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[whitespace] Mizlansky/Zilinsky
Pat Kirk

L.A. Story: Larry Block, left, teaches Vidal Perez how to be a player in 'Mizlansky/Zilinsky.'

The patois trumps the plot in 'Mizlansky/Zilinsky'

By Anne Gelhaus

JUDGING FROM Mizlansky/Zilinsky or "schmucks," playwright Jon Rabon Baitz is the David Mamet for L.A. He has the same ear for regional patois, and his intricate, rapid-fire wordplay is decidedly more interesting than the plot he weaves it through. Baitz himself has said that when he pulled his script out of mothballs after 13 years to rework it for a recent New York run, he realized that there was no "there" there in terms of story. He wrote the play as an homage to a movie producer he worked for in the early '80s, a middle-aged man with a string of B-movies behind him who sold tax shelters on the side. The character, Davis Mizlansky, is the embodiment of the "greed is good" era, particularly as played by Larry Block in the San José Repertory Theatre's current production.

Through Block's frantic, funny portrayal, it's easy to trace Mizlansky's path from a Roger Cormanesque producer who cranked out titles like LSD Mama in the late '60s and early '70s to a has-been who's seen his niche in Hollywood overtaken by big-budget blockbusters. Making money is important to Mizlansky, but what really drives him is making the deal. As his partner, Miles Zilinsky (Peter Van Norden), points out, he's addicted to the process, and although Block plays this addiction primarily for laughs, he also manages to create a fascinating character study in the process.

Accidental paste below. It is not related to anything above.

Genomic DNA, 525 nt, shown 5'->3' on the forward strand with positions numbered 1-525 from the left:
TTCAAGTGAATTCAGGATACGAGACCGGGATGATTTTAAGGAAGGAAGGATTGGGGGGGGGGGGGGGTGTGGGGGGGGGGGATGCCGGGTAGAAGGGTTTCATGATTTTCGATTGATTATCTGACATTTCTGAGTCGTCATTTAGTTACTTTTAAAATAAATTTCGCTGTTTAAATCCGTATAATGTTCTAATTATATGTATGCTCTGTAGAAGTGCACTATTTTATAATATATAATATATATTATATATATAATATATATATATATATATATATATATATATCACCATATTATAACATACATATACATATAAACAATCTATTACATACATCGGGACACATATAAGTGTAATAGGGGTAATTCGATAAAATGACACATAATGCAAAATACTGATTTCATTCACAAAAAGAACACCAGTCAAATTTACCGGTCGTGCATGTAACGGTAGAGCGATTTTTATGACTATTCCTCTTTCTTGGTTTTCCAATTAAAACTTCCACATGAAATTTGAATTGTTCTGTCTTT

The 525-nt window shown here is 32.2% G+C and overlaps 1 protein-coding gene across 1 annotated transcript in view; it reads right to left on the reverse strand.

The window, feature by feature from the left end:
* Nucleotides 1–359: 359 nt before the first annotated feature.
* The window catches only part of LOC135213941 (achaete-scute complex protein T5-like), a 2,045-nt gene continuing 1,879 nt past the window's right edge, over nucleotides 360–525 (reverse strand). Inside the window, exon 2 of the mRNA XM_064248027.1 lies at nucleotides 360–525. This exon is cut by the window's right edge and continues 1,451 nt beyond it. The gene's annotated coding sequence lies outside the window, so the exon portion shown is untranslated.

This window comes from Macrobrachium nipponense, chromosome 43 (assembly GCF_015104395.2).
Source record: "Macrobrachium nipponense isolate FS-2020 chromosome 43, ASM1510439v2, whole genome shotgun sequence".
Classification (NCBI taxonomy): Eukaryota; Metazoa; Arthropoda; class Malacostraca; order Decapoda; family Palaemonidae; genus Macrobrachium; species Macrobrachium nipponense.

Given this lightweight context, the play's fleshed-out plot points seem a necessary evil, a hook on which to hang its dexterous verbal sparring matches and insider references to the L.A. Basin's physical and social landscape. Since Mizlansky has sold out in every other way, it comes as no great shock that he's willing to overlook a potential client's antisemitism. And since his world is populated primarily by men, it's no surprise when Zilinsky accuses him of latent homosexuality. These supposed revelations are more interesting when they're still subtext, unseen but tacitly acknowledged.

Zilinsky is also more interesting before he actually appears in the second act, although Van Norden does everything he can to make his character a worthy foil for Mizlansky. The confrontation between the two partners doesn't live up to the anticipation created by the first-act buildup, and even when the play's focus supposedly shifts to Zilinsky, Mislansky still occupies center stage through sheer force of his personality. Playwright Baitz would have done well to leave the two men alone to hash out their differences and put the social commentary aside. The witty, cutting satire and character development in the first act could have held its own through to the second without a dramatic storyline to carry it.

Mizlansky/Zilinsky or "schmucks" plays Tuesday-Friday at 8pm, Saturday at 3 and 8pm, Sunday at 2 and 7pm and Wednesday, Oct. 7, at noon, through Oct. 11, at the Sobrato Auditorium, 101 Paseo de San Antonio, San Jose. Tickets are $16-$32. (408/291-2255)

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From the October 1-7, 1998 issue of Metro.

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